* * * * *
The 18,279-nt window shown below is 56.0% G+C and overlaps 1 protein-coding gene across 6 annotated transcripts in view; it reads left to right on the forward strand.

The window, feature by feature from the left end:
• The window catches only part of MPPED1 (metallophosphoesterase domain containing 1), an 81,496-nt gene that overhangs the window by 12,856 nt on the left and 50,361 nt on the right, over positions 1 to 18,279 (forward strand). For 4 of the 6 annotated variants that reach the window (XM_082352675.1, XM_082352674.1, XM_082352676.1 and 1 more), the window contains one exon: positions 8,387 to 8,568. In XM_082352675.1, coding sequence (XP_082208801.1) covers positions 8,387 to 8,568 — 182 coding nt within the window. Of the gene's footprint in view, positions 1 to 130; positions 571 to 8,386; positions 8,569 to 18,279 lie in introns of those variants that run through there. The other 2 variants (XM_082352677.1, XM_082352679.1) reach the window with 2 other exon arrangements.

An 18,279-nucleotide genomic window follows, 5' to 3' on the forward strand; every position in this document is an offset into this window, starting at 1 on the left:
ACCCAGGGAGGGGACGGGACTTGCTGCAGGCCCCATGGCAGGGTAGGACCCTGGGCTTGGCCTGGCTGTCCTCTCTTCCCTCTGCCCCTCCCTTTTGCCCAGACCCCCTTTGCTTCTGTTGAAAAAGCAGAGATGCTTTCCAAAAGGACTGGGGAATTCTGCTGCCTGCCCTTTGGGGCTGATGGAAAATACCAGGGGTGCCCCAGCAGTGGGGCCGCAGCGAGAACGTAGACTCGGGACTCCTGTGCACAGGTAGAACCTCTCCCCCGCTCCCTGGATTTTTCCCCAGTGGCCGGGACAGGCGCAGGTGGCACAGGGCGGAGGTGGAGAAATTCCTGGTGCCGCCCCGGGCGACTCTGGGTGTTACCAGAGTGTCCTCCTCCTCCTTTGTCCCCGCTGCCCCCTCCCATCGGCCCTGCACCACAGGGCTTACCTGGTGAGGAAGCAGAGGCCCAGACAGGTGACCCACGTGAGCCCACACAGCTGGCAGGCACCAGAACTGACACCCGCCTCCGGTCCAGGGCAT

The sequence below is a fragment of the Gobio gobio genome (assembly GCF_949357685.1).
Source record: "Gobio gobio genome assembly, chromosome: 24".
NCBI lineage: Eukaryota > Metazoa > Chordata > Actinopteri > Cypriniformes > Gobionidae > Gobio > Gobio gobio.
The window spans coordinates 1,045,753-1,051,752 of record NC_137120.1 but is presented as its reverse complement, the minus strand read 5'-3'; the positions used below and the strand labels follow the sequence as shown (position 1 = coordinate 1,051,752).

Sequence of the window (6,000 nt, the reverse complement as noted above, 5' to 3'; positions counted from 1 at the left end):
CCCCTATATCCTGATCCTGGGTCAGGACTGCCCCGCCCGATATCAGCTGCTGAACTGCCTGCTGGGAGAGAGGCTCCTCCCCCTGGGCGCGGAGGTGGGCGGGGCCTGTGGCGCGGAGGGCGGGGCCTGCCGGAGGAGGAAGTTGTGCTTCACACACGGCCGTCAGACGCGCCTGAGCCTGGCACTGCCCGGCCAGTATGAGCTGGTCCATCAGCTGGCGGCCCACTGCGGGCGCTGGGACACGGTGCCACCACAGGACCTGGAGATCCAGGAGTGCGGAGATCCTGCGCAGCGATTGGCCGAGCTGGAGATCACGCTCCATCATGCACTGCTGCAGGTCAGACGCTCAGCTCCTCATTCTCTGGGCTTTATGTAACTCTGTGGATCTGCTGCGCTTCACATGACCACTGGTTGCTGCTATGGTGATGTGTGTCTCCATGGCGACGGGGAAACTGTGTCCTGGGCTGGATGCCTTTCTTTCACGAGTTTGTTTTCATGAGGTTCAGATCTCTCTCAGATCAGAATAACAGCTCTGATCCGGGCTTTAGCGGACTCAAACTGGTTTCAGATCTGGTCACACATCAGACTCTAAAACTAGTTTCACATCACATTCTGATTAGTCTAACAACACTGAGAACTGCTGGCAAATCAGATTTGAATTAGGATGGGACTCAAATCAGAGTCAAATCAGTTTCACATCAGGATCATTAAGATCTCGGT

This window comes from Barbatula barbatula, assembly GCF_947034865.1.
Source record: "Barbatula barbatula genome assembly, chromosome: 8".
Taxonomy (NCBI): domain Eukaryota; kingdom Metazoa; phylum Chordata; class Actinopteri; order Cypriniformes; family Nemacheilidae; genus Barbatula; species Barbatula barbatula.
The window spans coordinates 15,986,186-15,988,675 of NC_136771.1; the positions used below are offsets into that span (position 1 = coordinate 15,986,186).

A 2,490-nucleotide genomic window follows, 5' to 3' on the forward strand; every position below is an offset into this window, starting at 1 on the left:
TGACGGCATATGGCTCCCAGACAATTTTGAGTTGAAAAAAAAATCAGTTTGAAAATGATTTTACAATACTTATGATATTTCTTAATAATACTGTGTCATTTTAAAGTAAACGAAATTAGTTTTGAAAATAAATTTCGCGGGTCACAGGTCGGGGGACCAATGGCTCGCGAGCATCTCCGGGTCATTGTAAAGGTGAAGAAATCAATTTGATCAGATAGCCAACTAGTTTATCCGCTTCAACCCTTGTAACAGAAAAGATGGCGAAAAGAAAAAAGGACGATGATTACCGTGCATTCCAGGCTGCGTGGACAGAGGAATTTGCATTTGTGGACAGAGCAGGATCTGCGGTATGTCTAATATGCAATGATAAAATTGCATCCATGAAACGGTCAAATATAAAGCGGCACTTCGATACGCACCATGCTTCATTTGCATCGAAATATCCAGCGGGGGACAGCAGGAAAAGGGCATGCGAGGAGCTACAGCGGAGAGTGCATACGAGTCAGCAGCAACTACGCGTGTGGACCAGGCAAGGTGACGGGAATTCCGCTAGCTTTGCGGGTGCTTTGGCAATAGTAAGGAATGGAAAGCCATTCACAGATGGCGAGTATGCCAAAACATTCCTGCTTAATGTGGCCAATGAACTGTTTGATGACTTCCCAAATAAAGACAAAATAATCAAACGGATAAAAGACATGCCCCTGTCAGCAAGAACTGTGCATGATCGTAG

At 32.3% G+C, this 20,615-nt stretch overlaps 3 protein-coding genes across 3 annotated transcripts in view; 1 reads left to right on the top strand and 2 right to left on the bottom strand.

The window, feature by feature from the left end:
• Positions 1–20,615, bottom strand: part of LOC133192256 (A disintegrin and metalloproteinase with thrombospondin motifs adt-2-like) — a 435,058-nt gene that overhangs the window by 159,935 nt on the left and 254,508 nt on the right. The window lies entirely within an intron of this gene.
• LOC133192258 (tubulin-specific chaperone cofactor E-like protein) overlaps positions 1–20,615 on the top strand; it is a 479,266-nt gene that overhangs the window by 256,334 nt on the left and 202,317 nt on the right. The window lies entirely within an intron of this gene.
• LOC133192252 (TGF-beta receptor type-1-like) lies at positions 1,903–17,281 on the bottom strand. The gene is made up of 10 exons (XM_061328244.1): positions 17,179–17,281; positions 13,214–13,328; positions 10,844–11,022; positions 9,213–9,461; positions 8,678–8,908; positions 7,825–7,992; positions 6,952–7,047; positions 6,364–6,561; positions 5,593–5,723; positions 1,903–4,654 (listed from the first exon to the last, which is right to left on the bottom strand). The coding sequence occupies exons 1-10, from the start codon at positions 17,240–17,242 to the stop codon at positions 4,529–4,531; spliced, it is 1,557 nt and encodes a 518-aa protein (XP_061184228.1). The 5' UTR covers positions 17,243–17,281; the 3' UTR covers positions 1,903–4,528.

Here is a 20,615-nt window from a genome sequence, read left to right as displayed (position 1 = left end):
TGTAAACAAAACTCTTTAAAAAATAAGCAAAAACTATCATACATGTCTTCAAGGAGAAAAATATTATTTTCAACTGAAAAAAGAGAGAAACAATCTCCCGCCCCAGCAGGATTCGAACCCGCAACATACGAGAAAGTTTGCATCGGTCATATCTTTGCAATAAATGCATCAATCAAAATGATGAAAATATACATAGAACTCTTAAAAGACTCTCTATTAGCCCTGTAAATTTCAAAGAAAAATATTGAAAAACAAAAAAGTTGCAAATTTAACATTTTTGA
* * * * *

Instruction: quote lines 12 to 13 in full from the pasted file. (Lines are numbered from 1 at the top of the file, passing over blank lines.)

This window comes from Barbatula barbatula, assembly GCF_947034865.1.
Source record: "Barbatula barbatula genome assembly, chromosome: 8".